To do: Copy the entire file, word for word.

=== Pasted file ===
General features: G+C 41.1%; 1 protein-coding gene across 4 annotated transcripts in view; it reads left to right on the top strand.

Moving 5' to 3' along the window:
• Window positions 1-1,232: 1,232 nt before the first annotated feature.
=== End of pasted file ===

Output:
General features: G+C 41.1%; 1 protein-coding gene across 4 annotated transcripts in view; it reads left to right on the top strand.

Moving 5' to 3' along the window:
• Window positions 1-1,232: 1,232 nt before the first annotated feature.